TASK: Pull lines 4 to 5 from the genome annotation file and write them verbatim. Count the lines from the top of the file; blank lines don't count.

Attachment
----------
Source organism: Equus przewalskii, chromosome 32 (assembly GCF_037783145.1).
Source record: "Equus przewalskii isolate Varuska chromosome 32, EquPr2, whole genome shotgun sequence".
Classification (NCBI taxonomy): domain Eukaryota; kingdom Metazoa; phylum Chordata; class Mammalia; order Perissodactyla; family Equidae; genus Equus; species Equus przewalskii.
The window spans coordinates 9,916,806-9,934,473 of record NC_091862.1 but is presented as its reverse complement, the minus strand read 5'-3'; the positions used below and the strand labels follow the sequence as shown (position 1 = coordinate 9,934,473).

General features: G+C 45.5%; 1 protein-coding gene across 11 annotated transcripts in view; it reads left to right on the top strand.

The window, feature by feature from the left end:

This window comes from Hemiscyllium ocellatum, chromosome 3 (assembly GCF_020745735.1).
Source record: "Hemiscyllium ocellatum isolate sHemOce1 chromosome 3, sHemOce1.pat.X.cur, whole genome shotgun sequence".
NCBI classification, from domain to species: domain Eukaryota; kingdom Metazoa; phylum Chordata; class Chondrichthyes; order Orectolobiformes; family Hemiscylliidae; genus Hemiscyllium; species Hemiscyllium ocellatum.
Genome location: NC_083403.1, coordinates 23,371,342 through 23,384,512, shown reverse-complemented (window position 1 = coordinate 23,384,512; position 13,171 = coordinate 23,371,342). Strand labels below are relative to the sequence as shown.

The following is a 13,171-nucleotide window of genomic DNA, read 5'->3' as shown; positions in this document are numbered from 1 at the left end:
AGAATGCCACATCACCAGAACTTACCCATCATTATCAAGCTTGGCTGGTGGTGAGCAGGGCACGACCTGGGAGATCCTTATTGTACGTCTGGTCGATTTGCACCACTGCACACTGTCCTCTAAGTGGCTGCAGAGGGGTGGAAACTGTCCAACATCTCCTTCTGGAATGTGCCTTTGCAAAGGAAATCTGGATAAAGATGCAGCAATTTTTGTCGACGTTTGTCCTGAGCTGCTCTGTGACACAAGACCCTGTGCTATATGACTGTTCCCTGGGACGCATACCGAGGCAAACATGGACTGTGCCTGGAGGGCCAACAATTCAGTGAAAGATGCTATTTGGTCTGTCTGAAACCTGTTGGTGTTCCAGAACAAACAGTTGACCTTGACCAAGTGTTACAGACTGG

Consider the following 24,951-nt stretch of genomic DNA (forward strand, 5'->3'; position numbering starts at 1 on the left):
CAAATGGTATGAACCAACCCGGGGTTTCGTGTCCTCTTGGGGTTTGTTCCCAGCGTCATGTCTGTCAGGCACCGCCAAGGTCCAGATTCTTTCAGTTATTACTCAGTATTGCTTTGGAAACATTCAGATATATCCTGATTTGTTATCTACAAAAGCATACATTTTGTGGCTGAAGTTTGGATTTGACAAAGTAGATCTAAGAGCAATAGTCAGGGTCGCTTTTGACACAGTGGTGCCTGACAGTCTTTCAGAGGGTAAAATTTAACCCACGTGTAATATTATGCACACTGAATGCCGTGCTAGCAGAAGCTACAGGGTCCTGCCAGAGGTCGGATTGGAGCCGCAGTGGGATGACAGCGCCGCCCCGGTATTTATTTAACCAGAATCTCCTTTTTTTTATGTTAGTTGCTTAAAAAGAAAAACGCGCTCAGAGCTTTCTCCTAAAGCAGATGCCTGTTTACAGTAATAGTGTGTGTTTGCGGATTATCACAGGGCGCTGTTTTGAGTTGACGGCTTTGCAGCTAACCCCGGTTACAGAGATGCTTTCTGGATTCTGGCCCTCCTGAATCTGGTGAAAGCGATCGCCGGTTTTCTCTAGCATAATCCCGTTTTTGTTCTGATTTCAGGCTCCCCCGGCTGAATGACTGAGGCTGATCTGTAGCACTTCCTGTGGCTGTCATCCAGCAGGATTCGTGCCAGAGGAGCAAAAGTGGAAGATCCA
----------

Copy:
The window spans coordinates 9,916,806-9,934,473 of record NC_091862.1 but is presented as its reverse complement, the minus strand read 5'-3'; the positions used below and the strand labels follow the sequence as shown (position 1 = coordinate 9,934,473).

General features: G+C 45.5%; 1 protein-coding gene across 11 annotated transcripts in view; it reads left to right on the top strand.